Tuesday, September 27, 2011


(Dominican Today) -

Mal Passe, Haiti- Haitian leader Toussaint Louverture’s historical statement “the island is one and indivisible” as the pretext for his troops to invade the eastern portion of Hispaniola island in 1821 materializes 200 years later, at least at the southwest border.

The swelling Sumatre (Azuei Lake) has erased the line dividing Haiti and the Dominican Republic, as the waters have submerged the marker pyramids built along the border points between the two nations, with only number 239 still visible.

The lake also threatens the villages “La 39 and La 40”, two communities of Haitians in Dominican territory, where inhabitants live off the sale of the charcoal they take to Haitian territory aboard sailboats.

The swelling of Azuei’s 115 square kilometers has also destroyed plantations of Dominican farmers and threatens to spread to communities as far away as Tierra Nueva.

Since last year its waters had washed out the highway which links the town Jimaní with Haitian territory, which prompted the Dominican government, with the support of local businesses, to raise the highway nearly two meters. Across the border the Haitian authorities did the same.

But the lake still grows and has submerged the Customs, Immigration, and Agriculture Ministry and the offices of other Dominican government agencies.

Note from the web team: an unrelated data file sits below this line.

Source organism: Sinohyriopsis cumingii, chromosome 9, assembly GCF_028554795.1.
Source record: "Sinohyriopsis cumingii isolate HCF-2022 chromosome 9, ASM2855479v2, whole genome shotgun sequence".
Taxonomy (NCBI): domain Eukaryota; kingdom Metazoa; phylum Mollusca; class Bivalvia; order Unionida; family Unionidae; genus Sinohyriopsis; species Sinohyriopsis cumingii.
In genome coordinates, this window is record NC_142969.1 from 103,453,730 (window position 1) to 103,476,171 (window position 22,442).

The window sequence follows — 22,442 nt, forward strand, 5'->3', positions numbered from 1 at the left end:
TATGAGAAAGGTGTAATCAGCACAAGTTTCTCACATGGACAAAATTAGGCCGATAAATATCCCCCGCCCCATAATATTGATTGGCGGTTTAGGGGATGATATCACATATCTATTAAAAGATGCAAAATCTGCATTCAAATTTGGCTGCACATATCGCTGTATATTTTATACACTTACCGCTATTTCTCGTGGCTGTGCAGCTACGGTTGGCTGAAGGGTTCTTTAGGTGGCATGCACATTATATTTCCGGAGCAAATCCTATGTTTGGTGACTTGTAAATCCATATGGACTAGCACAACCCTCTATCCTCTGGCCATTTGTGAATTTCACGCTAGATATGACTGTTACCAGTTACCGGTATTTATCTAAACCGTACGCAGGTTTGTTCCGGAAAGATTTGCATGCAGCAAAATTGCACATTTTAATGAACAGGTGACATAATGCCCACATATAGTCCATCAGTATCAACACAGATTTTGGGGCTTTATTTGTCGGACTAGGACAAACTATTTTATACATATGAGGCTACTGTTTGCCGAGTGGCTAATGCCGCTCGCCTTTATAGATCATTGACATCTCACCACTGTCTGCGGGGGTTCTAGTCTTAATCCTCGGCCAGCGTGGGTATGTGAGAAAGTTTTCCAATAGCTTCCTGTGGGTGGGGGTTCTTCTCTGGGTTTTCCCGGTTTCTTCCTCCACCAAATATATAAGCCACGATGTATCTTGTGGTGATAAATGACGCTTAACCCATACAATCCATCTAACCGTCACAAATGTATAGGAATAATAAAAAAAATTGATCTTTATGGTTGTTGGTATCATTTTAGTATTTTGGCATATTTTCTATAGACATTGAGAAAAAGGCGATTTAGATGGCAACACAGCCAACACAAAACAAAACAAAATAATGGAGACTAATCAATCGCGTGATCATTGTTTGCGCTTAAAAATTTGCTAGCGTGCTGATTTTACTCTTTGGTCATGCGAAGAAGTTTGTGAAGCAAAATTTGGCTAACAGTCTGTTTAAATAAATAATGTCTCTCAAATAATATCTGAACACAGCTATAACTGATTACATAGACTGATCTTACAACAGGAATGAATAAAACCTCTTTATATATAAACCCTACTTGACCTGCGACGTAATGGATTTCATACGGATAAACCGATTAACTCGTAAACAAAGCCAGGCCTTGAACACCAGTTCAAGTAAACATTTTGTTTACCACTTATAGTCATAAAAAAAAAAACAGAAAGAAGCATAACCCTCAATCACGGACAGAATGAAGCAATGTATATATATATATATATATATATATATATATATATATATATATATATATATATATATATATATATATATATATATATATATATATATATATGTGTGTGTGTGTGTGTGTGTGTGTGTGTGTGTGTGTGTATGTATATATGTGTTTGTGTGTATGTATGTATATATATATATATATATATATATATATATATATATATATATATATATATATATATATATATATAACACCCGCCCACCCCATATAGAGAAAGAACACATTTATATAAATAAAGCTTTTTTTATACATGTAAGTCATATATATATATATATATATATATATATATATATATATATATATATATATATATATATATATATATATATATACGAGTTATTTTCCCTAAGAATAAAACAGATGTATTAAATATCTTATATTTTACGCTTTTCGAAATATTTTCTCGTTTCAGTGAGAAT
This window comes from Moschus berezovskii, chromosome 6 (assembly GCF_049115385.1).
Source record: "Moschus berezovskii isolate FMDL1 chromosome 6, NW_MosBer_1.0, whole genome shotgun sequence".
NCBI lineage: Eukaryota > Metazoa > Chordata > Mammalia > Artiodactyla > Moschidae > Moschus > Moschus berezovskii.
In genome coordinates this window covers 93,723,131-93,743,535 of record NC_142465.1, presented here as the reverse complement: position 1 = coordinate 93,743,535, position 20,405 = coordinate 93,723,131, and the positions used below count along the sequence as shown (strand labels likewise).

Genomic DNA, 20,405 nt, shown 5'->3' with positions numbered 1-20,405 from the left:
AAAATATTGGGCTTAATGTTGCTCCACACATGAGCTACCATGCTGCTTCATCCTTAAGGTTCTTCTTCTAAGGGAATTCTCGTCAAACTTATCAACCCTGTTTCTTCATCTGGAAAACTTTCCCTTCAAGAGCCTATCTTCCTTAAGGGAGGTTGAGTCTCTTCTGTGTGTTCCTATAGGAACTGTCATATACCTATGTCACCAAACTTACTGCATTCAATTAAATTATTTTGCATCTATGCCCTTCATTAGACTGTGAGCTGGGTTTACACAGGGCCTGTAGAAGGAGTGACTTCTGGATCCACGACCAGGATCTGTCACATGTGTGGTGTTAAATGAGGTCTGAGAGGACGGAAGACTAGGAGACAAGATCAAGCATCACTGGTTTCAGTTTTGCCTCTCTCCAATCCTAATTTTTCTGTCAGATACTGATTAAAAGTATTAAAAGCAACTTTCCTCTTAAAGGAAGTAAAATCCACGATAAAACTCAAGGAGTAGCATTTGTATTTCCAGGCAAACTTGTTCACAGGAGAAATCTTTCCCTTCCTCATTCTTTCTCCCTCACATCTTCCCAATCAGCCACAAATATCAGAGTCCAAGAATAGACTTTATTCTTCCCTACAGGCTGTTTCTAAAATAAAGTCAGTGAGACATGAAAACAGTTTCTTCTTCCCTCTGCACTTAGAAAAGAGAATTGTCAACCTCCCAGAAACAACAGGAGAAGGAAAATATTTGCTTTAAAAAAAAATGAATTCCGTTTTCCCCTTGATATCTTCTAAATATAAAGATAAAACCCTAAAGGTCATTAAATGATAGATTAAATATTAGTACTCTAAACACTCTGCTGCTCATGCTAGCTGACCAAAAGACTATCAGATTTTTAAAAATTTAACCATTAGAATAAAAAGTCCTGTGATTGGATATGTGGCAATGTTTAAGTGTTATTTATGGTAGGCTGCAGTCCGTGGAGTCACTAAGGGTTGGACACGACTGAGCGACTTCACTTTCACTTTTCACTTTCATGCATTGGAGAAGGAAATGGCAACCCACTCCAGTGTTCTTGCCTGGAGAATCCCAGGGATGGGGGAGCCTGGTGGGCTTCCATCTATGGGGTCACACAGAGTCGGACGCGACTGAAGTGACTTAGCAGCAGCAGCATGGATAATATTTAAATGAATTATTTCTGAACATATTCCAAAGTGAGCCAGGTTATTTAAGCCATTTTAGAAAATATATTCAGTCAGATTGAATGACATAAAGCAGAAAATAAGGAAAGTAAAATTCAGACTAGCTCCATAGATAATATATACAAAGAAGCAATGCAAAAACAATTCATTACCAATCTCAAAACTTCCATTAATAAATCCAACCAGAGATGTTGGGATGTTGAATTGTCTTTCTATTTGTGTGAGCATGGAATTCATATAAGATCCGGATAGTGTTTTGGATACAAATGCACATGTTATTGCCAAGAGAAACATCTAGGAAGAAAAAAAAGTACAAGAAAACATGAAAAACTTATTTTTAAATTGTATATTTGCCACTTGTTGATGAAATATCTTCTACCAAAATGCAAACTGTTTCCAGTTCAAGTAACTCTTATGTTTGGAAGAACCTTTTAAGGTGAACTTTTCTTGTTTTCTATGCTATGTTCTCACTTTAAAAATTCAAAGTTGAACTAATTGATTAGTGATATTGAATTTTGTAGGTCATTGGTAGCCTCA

Ovidio Dotel who runs one of the companies and is head of the Binational Market Retailers Association, said they’ve already spent around RD$25 million in landfill in this place, without a solution in sight.

“Look where we are, in a second floor. We were down there and now that has been buried,” said the merchant quoted by news source listin.com.do.

The lake’s continuing growth is forcing a second transfer of the government agencies, now being built on the higher grounds south of Jimaní, where Caribe Tours and Terra Bus also have erected their terminals; in addition to others that ply the Port-au-Prince transport route.

The Dominican Government also provided land for many Haitian vendors to build their warehouses or install their containers to transport merchandise to Port-au-Prince.

Further into Dominican territory there’s also the concern that the water of Azuey, located 55 meters above Enriquillo Lake, will eventually reach the basin hastening its swelling, blamed on the soil’s lack of moisture retention, lost to decades of rampant deforestation.

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